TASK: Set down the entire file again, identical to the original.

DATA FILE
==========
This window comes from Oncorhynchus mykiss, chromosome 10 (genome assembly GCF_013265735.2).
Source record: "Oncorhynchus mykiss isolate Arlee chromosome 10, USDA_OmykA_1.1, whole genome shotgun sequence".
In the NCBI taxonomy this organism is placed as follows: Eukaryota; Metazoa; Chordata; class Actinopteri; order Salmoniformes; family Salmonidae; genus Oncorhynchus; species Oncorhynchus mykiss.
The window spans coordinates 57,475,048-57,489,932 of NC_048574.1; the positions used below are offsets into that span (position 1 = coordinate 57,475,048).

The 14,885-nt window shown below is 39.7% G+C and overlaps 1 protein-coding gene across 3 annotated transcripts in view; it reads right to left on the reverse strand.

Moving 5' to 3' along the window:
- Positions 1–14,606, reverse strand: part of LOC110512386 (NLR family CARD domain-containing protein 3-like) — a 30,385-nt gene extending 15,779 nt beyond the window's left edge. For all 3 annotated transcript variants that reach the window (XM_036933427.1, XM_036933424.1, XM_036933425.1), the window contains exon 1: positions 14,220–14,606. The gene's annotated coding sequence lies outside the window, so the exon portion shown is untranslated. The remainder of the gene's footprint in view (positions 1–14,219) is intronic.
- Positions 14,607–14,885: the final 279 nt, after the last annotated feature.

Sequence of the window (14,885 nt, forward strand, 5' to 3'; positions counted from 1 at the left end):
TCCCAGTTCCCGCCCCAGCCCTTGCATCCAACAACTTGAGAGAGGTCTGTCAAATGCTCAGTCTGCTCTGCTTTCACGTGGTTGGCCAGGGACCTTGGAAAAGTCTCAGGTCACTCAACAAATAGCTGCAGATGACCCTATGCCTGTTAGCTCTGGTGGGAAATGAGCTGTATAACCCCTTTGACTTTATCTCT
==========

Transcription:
This window comes from Oncorhynchus mykiss, chromosome 10 (genome assembly GCF_013265735.2).
Source record: "Oncorhynchus mykiss isolate Arlee chromosome 10, USDA_OmykA_1.1, whole genome shotgun sequence".
In the NCBI taxonomy this organism is placed as follows: Eukaryota; Metazoa; Chordata; class Actinopteri; order Salmoniformes; family Salmonidae; genus Oncorhynchus; species Oncorhynchus mykiss.
The window spans coordinates 57,475,048-57,489,932 of NC_048574.1; the positions used below are offsets into that span (position 1 = coordinate 57,475,048).

The 14,885-nt window shown below is 39.7% G+C and overlaps 1 protein-coding gene across 3 annotated transcripts in view; it reads right to left on the reverse strand.

Moving 5' to 3' along the window:
- Positions 1–14,606, reverse strand: part of LOC110512386 (NLR family CARD domain-containing protein 3-like) — a 30,385-nt gene extending 15,779 nt beyond the window's left edge. For all 3 annotated transcript variants that reach the window (XM_036933427.1, XM_036933424.1, XM_036933425.1), the window contains exon 1: positions 14,220–14,606. The gene's annotated coding sequence lies outside the window, so the exon portion shown is untranslated. The remainder of the gene's footprint in view (positions 1–14,219) is intronic.
- Positions 14,607–14,885: the final 279 nt, after the last annotated feature.

Sequence of the window (14,885 nt, forward strand, 5' to 3'; positions counted from 1 at the left end):
TCCCAGTTCCCGCCCCAGCCCTTGCATCCAACAACTTGAGAGAGGTCTGTCAAATGCTCAGTCTGCTCTGCTTTCACGTGGTTGGCCAGGGACCTTGGAAAAGTCTCAGGTCACTCAACAAATAGCTGCAGATGACCCTATGCCTGTTAGCTCTGGTGGGAAATGAGCTGTATAACCCCTTTGACTTTATCTCT